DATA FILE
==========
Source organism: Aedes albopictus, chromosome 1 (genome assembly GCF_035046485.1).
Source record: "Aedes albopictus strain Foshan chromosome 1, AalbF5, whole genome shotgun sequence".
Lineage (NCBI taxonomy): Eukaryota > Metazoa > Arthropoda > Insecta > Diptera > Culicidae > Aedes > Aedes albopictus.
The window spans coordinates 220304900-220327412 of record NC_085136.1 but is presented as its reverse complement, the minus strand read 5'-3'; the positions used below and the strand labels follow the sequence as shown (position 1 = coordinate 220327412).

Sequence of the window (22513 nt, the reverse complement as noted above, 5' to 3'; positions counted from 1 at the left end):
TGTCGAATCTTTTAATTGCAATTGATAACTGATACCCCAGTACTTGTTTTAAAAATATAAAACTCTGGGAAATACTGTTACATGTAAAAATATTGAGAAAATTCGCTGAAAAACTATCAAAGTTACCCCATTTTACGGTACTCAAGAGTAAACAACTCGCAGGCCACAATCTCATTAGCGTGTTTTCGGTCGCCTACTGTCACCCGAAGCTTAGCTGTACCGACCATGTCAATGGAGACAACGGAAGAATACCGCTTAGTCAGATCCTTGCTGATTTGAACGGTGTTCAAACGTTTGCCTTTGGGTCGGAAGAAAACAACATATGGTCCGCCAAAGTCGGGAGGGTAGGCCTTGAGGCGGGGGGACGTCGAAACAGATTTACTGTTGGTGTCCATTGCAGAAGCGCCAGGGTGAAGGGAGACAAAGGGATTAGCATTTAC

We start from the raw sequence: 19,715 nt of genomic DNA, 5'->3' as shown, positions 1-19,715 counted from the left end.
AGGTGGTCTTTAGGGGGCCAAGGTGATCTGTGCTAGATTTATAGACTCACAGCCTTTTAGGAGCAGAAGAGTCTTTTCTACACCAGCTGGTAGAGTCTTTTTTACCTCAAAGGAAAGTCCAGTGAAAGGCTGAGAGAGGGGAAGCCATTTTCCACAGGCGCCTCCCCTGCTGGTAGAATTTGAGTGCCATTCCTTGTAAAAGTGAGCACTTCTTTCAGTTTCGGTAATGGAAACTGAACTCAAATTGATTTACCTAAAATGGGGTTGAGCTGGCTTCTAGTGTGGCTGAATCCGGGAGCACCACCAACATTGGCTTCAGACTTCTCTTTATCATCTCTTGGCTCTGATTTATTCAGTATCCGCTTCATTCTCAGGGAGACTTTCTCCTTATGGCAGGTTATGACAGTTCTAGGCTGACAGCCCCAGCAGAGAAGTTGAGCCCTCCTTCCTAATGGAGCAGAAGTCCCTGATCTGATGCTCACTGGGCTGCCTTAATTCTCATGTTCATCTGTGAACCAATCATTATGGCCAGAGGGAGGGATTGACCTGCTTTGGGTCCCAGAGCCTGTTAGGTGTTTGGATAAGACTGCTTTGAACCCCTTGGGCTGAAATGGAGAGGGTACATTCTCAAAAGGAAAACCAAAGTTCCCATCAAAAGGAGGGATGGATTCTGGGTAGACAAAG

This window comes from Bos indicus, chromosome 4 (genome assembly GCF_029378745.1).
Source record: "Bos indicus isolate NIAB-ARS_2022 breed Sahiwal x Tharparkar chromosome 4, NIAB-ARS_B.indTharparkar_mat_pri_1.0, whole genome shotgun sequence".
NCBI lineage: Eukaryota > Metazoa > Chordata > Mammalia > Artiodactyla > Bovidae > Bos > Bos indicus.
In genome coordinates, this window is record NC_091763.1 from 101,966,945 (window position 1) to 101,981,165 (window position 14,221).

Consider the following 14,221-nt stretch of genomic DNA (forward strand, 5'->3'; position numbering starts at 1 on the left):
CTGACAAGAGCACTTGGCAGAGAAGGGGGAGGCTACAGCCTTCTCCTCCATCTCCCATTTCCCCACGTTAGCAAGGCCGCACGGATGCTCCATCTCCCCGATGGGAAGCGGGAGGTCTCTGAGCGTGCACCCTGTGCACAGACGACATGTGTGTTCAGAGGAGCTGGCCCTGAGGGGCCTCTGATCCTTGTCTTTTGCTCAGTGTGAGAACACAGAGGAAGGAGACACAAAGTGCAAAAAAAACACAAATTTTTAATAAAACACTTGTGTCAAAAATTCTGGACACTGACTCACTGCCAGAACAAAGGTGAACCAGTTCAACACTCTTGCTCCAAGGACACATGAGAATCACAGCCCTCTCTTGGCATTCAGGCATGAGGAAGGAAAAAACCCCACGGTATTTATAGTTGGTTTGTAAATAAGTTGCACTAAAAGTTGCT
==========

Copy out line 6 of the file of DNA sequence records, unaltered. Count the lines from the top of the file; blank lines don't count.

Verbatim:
TGTCGAATCTTTTAATTGCAATTGATAACTGATACCCCAGTACTTGTTTTAAAAATATAAAACTCTGGGAAATACTGTTACATGTAAAAATATTGAGAAAATTCGCTGAAAAACTATCAAAGTTACCCCATTTTACGGTACTCAAGAGTAAACAACTCGCAGGCCACAATCTCATTAGCGTGTTTTCGGTCGCCTACTGTCACCCGAAGCTTAGCTGTACCGACCATGTCAATGGAGACAACGGAAGAATACCGCTTAGTCAGATCCTTGCTGATTTGAACGGTGTTCAAACGTTTGCCTTTGGGTCGGAAGAAAACAACATATGGTCCGCCAAAGTCGGGAGGGTAGGCCTTGAGGCGGGGGGACGTCGAAACAGATTTACTGTTGGTGTCCATTGCAGAAGCGCCAGGGTGAAGGGAGACAAAGGGATTAGCATTTAC